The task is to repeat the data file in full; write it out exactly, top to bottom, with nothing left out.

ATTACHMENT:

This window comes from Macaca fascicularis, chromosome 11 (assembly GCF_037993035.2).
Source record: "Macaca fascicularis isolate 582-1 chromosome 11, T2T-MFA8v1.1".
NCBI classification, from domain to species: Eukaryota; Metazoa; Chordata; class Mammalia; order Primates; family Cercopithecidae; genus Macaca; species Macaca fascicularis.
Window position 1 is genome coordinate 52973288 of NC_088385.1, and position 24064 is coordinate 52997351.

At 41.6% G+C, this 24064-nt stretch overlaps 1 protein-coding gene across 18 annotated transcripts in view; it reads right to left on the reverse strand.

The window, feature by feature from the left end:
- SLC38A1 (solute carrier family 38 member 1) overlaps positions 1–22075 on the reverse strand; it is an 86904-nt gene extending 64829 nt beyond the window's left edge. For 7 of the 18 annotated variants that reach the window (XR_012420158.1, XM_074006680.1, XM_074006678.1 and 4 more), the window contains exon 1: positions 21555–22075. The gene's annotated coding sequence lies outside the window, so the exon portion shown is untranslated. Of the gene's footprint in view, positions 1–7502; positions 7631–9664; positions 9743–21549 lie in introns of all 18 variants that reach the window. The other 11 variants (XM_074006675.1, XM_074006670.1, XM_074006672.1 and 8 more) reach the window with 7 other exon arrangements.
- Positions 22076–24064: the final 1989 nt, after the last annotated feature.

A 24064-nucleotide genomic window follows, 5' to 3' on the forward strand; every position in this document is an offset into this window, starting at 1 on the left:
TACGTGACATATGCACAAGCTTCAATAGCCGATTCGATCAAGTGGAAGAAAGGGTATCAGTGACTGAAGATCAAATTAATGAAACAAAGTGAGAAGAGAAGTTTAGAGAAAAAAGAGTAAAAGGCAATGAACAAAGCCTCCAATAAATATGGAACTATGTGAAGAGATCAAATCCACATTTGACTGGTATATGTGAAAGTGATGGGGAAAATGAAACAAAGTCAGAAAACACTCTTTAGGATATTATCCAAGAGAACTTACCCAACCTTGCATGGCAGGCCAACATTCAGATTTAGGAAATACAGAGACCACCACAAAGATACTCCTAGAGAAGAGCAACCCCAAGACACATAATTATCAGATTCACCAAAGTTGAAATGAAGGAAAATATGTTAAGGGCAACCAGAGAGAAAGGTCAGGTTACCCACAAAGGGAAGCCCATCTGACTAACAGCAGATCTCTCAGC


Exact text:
This window comes from Macaca fascicularis, chromosome 11 (assembly GCF_037993035.2).
Source record: "Macaca fascicularis isolate 582-1 chromosome 11, T2T-MFA8v1.1".
NCBI classification, from domain to species: Eukaryota; Metazoa; Chordata; class Mammalia; order Primates; family Cercopithecidae; genus Macaca; species Macaca fascicularis.
Window position 1 is genome coordinate 52973288 of NC_088385.1, and position 24064 is coordinate 52997351.

At 41.6% G+C, this 24064-nt stretch overlaps 1 protein-coding gene across 18 annotated transcripts in view; it reads right to left on the reverse strand.

The window, feature by feature from the left end:
- SLC38A1 (solute carrier family 38 member 1) overlaps positions 1–22075 on the reverse strand; it is an 86904-nt gene extending 64829 nt beyond the window's left edge. For 7 of the 18 annotated variants that reach the window (XR_012420158.1, XM_074006680.1, XM_074006678.1 and 4 more), the window contains exon 1: positions 21555–22075. The gene's annotated coding sequence lies outside the window, so the exon portion shown is untranslated. Of the gene's footprint in view, positions 1–7502; positions 7631–9664; positions 9743–21549 lie in introns of all 18 variants that reach the window. The other 11 variants (XM_074006675.1, XM_074006670.1, XM_074006672.1 and 8 more) reach the window with 7 other exon arrangements.
- Positions 22076–24064: the final 1989 nt, after the last annotated feature.

A 24064-nucleotide genomic window follows, 5' to 3' on the forward strand; every position in this document is an offset into this window, starting at 1 on the left:
TACGTGACATATGCACAAGCTTCAATAGCCGATTCGATCAAGTGGAAGAAAGGGTATCAGTGACTGAAGATCAAATTAATGAAACAAAGTGAGAAGAGAAGTTTAGAGAAAAAAGAGTAAAAGGCAATGAACAAAGCCTCCAATAAATATGGAACTATGTGAAGAGATCAAATCCACATTTGACTGGTATATGTGAAAGTGATGGGGAAAATGAAACAAAGTCAGAAAACACTCTTTAGGATATTATCCAAGAGAACTTACCCAACCTTGCATGGCAGGCCAACATTCAGATTTAGGAAATACAGAGACCACCACAAAGATACTCCTAGAGAAGAGCAACCCCAAGACACATAATTATCAGATTCACCAAAGTTGAAATGAAGGAAAATATGTTAAGGGCAACCAGAGAGAAAGGTCAGGTTACCCACAAAGGGAAGCCCATCTGACTAACAGCAGATCTCTCAGC